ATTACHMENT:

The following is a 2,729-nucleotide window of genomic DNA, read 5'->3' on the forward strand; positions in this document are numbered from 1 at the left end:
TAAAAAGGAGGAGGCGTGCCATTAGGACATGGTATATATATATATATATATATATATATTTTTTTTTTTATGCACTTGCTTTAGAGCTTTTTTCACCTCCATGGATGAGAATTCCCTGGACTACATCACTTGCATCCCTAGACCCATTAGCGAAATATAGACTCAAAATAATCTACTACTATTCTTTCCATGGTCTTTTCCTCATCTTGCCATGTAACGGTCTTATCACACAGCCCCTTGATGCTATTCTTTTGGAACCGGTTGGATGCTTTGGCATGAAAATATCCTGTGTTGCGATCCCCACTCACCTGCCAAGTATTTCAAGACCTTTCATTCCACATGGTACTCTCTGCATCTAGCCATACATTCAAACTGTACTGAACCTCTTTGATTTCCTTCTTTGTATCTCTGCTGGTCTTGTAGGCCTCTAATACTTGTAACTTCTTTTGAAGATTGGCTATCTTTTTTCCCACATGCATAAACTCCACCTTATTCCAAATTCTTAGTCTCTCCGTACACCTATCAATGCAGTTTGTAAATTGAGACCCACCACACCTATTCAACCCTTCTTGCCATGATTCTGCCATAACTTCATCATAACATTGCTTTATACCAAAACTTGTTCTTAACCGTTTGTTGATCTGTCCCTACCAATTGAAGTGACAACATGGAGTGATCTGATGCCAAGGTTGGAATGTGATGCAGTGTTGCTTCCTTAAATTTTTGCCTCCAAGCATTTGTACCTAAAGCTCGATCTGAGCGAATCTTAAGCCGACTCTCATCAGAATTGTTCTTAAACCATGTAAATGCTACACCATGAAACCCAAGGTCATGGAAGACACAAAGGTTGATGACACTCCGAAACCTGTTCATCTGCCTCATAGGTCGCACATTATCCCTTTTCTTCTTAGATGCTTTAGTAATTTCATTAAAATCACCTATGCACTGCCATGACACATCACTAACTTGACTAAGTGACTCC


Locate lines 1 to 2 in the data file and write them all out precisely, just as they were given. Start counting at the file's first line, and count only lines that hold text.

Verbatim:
The following is a 2,729-nucleotide window of genomic DNA, read 5'->3' on the forward strand; positions in this document are numbered from 1 at the left end:
TAAAAAGGAGGAGGCGTGCCATTAGGACATGGTATATATATATATATATATATATATATTTTTTTTTTTATGCACTTGCTTTAGAGCTTTTTTCACCTCCATGGATGAGAATTCCCTGGACTACATCACTTGCATCCCTAGACCCATTAGCGAAATATAGACTCAAAATAATCTACTACTATTCTTTCCATGGTCTTTTCCTCATCTTGCCATGTAACGGTCTTATCACACAGCCCCTTGATGCTATTCTTTTGGAACCGGTTGGATGCTTTGGCATGAAAATATCCTGTGTTGCGATCCCCACTCACCTGCCAAGTATTTCAAGACCTTTCATTCCACATGGTACTCTCTGCATCTAGCCATACATTCAAACTGTACTGAACCTCTTTGATTTCCTTCTTTGTATCTCTGCTGGTCTTGTAGGCCTCTAATACTTGTAACTTCTTTTGAAGATTGGCTATCTTTTTTCCCACATGCATAAACTCCACCTTATTCCAAATTCTTAGTCTCTCCGTACACCTATCAATGCAGTTTGTAAATTGAGACCCACCACACCTATTCAACCCTTCTTGCCATGATTCTGCCATAACTTCATCATAACATTGCTTTATACCAAAACTTGTTCTTAACCGTTTGTTGATCTGTCCCTACCAATTGAAGTGACAACATGGAGTGATCTGATGCCAAGGTTGGAATGTGATGCAGTGTTGCTTCCTTAAATTTTTGCCTCCAAGCATTTGTACCTAAAGCTCGATCTGAGCGAATCTTAAGCCGACTCTCATCAGAATTGTTCTTAAACCATGTAAATGCTACACCATGAAACCCAAGGTCATGGAAGACACAAAGGTTGATGACACTCCGAAACCTGTTCATCTGCCTCATAGGTCGCACATTATCCCTTTTCTTCTTAGATGCTTTAGTAATTTCATTAAAATCACCTATGCACTGCCATGACACATCACTAACTTGACTAAGTGACTCC